What we invest in grows and what we tax diminishes. And, where the environment is concerned, remembering this could help to save the planet.
Many industries ship resources and goods all over the world, with a product’s supply chain often covering multiple continents. A product can be produced wherever it is cheapest, then shipped around the world. This became possible back during the industrial revolution, and partly as a result, we use 12 times more fossil fuels today compared to last century.
While it seems that the world is shifting to a new sustainability game, it is still playing with the old rules – including the old tax system. Currently, we tax labor heavily, but we barely tax resources and pollution. McKinsey has calculated that the value of resource subsidies globally is over $1 trillion a year. However, resources and pollution come with a price, and the impact on the climate crisis due to CO2 emissions is extensive both societally, environmentally, and economically.
This means that non-sustainable businesses using large amounts of virgin resources and as such creating large amounts of CO2 and other air pollution can produce products cheaply, paying no price for the societal, environmental and future economic cost their emissions will have.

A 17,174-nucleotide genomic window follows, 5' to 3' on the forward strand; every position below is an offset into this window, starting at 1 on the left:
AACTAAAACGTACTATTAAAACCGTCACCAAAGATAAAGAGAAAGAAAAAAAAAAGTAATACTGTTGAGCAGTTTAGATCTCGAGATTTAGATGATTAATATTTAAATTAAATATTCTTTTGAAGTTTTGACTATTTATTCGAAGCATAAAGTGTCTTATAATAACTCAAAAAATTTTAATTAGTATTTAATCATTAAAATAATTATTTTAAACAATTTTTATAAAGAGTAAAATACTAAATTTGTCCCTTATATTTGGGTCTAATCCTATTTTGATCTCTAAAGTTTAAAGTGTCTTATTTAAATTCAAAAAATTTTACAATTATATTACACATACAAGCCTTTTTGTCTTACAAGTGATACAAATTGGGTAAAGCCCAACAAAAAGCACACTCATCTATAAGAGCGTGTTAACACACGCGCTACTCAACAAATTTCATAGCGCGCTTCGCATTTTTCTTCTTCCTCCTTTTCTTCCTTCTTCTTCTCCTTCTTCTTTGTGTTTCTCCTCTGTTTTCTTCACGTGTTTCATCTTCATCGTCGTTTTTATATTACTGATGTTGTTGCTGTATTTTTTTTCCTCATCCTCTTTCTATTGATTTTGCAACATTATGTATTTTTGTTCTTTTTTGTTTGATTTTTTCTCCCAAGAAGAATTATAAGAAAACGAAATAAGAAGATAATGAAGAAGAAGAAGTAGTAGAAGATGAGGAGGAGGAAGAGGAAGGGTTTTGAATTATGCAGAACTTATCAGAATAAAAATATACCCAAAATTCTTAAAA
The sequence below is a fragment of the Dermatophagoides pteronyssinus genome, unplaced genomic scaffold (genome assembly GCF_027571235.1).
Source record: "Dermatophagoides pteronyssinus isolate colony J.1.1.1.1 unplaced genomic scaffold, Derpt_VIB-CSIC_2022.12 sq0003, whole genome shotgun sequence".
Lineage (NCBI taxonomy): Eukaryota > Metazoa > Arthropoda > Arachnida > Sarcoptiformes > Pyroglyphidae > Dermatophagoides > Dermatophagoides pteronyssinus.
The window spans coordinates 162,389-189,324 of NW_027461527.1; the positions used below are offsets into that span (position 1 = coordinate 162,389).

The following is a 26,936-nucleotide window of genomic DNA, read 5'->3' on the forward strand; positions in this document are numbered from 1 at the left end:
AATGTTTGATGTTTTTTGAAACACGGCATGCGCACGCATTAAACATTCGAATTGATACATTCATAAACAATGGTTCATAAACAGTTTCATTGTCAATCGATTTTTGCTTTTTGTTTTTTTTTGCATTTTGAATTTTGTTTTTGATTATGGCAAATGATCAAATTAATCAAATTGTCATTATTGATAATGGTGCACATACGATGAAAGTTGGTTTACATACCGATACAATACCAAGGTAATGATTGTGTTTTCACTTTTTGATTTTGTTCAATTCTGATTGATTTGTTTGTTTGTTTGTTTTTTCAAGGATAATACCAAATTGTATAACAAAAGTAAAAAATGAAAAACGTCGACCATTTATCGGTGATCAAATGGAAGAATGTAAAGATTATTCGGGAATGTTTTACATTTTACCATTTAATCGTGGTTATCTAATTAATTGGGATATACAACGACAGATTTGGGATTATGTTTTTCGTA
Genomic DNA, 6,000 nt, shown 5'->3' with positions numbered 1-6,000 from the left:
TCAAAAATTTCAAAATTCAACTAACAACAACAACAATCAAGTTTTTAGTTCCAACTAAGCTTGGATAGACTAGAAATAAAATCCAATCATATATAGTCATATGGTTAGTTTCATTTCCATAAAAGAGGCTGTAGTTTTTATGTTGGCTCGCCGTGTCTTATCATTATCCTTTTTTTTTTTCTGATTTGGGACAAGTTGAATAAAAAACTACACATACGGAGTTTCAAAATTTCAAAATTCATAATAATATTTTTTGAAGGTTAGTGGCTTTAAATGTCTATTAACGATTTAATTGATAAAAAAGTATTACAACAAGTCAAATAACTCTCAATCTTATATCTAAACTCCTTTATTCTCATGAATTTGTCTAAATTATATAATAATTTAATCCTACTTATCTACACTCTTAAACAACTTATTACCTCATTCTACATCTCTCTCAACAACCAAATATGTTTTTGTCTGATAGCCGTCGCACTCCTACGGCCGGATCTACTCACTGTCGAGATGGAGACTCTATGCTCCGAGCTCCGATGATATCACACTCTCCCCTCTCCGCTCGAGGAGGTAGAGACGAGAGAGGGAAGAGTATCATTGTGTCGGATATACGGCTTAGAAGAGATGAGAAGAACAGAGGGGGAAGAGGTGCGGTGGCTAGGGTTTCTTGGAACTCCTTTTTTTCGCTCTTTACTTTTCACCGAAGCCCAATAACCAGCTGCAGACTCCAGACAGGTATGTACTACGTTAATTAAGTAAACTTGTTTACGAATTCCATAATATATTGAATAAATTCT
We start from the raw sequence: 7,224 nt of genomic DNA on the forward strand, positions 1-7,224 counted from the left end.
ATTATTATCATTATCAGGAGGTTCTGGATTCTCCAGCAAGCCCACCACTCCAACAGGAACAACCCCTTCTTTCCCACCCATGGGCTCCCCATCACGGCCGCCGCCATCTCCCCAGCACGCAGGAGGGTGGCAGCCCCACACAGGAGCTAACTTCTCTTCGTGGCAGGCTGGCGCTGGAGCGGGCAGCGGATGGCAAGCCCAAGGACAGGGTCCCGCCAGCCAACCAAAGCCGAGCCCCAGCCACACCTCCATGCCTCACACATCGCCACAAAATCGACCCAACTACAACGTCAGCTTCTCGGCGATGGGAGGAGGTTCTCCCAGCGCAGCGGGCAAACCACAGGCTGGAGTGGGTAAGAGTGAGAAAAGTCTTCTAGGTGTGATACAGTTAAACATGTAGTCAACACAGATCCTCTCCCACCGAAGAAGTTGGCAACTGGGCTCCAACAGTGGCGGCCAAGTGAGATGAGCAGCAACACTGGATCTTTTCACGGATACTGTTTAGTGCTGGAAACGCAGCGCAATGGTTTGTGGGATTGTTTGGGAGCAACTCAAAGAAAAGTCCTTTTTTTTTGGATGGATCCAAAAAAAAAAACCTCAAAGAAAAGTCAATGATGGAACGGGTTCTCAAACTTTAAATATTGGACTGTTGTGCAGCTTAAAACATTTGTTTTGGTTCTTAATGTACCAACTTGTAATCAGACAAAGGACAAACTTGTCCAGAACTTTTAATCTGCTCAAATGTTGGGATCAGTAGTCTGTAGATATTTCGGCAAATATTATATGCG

On the other hand, businesses trying to produce in a way that uses sustainable resources and limits pollution do not see any gain as far as tax is concerned. Applying a tax system that prices finite resources and pollution could improve the average sustainable business case by around 40%.
Therefore, taxing resources, CO2 and other pollution in relation to the hidden environmental and social costs could give sustainable businesses a fair chance at achieving the UN’s Sustainable Development Goals (SDGs).
Externalities are a cost that affects a party that did not choose to incur that cost—such as the price society pays from air pollution because of a factory burning fossil fuels. Including externalities in accounting could have a positive impact on both the world and sustainable business.
Removing subsidies, and pricing current externalities could accelerate the growth of sustainable business solutions. Some long-term orientated businesses, committed to the SDGs, are already pressing for carbon pricing at global conventions, initiatives, and policy negotiations.
The global tax system could also help by rewarding positive social and economic behavior, and penalizing negative behavior. That applies to taxes relating to resources and pollution, as well as corporate income taxes. The shift to be made implies aligning the tax system according to what is needed in order to achieve the SDGs.
For business, there is an urgent need to begin with the end in mind. Businesses and investors can provide moral leadership by actively engaging in carbon disclosure projects, and using a price on carbon, pollution, and resources in their own strategic thinking, budgeting and prioritizing. The outcome could strengthen the future of the business, as well as the world as a whole.
It’s tempting to hold on to old rules, but the price here is too high. We need to tax what we want to lose and support what we want to win. We only need to act, collectively.